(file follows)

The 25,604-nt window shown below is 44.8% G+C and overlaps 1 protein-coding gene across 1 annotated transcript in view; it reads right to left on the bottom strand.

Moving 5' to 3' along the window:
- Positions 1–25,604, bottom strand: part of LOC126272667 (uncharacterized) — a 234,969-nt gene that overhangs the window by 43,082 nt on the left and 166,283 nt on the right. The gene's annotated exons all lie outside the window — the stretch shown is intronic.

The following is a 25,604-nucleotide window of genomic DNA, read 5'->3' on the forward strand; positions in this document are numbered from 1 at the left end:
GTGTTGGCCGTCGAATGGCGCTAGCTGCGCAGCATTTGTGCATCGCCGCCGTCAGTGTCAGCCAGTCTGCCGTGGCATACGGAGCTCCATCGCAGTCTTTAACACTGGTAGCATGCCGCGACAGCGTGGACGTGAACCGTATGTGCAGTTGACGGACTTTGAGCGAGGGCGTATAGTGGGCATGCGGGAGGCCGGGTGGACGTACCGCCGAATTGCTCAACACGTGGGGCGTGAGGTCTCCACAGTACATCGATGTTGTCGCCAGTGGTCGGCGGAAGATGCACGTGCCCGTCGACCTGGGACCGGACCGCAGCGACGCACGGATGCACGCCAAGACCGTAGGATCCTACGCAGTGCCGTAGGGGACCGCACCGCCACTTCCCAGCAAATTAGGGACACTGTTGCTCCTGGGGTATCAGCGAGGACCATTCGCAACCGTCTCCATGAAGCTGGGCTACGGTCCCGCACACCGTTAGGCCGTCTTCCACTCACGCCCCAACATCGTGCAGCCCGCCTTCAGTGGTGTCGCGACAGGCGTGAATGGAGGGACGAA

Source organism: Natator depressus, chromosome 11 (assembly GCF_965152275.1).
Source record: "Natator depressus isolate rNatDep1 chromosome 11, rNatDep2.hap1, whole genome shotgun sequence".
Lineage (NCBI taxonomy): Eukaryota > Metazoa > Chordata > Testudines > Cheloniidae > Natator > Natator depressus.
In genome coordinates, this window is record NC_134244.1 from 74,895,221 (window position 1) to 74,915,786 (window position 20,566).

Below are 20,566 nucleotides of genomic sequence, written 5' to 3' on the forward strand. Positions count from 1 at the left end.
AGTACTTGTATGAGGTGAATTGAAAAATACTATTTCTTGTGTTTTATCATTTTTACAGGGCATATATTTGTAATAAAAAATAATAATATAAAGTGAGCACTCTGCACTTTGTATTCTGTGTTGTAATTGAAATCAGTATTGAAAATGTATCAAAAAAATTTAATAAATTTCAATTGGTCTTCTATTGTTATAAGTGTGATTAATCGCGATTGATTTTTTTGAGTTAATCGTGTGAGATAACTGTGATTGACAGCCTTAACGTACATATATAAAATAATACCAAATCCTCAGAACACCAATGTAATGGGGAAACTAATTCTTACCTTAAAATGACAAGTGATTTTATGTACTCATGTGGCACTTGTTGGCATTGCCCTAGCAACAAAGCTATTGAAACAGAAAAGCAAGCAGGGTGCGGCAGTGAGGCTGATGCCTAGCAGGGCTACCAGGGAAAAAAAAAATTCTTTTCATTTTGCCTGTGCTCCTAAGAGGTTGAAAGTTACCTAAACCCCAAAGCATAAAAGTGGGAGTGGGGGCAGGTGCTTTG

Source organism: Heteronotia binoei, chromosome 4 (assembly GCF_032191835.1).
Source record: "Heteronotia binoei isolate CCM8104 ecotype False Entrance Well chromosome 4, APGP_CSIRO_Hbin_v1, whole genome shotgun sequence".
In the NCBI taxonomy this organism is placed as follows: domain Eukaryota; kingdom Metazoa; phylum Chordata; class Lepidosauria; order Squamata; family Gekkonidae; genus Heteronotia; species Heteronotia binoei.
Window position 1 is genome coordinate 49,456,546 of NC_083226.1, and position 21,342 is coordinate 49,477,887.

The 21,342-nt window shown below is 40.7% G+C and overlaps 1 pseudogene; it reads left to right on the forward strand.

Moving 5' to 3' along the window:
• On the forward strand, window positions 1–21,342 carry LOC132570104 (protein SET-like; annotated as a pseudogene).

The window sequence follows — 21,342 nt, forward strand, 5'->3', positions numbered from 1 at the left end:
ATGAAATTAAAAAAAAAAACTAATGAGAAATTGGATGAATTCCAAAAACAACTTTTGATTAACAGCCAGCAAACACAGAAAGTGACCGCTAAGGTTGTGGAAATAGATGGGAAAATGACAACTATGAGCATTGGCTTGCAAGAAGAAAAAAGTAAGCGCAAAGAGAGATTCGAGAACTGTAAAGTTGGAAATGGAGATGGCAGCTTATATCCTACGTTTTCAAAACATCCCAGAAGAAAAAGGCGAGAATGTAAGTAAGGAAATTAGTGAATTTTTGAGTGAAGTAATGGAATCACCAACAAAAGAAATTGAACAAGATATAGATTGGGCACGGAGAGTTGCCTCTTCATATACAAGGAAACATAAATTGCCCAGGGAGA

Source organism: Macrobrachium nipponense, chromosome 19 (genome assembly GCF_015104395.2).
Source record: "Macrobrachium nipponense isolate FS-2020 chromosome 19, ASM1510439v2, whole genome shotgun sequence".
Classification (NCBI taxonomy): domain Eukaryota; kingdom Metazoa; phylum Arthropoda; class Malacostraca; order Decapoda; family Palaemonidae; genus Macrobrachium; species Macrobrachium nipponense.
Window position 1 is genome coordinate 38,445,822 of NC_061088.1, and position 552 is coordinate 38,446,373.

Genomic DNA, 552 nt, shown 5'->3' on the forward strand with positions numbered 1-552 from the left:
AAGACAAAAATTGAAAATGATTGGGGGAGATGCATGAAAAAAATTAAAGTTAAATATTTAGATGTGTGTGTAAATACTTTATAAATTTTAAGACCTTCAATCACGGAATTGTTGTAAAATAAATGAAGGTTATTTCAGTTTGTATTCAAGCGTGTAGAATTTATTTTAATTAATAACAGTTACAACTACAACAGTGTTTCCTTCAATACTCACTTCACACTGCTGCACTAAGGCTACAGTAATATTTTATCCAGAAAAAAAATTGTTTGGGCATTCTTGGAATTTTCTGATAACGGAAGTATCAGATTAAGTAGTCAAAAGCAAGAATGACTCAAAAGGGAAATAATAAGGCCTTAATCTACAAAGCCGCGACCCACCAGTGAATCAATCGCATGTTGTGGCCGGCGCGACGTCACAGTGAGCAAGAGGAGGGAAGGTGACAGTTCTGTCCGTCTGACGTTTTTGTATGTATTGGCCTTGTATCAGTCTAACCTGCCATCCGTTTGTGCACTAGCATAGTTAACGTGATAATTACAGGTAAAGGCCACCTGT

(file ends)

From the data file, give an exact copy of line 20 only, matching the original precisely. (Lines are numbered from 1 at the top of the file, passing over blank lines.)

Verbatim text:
ATGAAATTAAAAAAAAAAACTAATGAGAAATTGGATGAATTCCAAAAACAACTTTTGATTAACAGCCAGCAAACACAGAAAGTGACCGCTAAGGTTGTGGAAATAGATGGGAAAATGACAACTATGAGCATTGGCTTGCAAGAAGAAAAAAGTAAGCGCAAAGAGAGATTCGAGAACTGTAAAGTTGGAAATGGAGATGGCAGCTTATATCCTACGTTTTCAAAACATCCCAGAAGAAAAAGGCGAGAATGTAAGTAAGGAAATTAGTGAATTTTTGAGTGAAGTAATGGAATCACCAACAAAAGAAATTGAACAAGATATAGATTGGGCACGGAGAGTTGCCTCTTCATATACAAGGAAACATAAATTGCCCAGGGAGA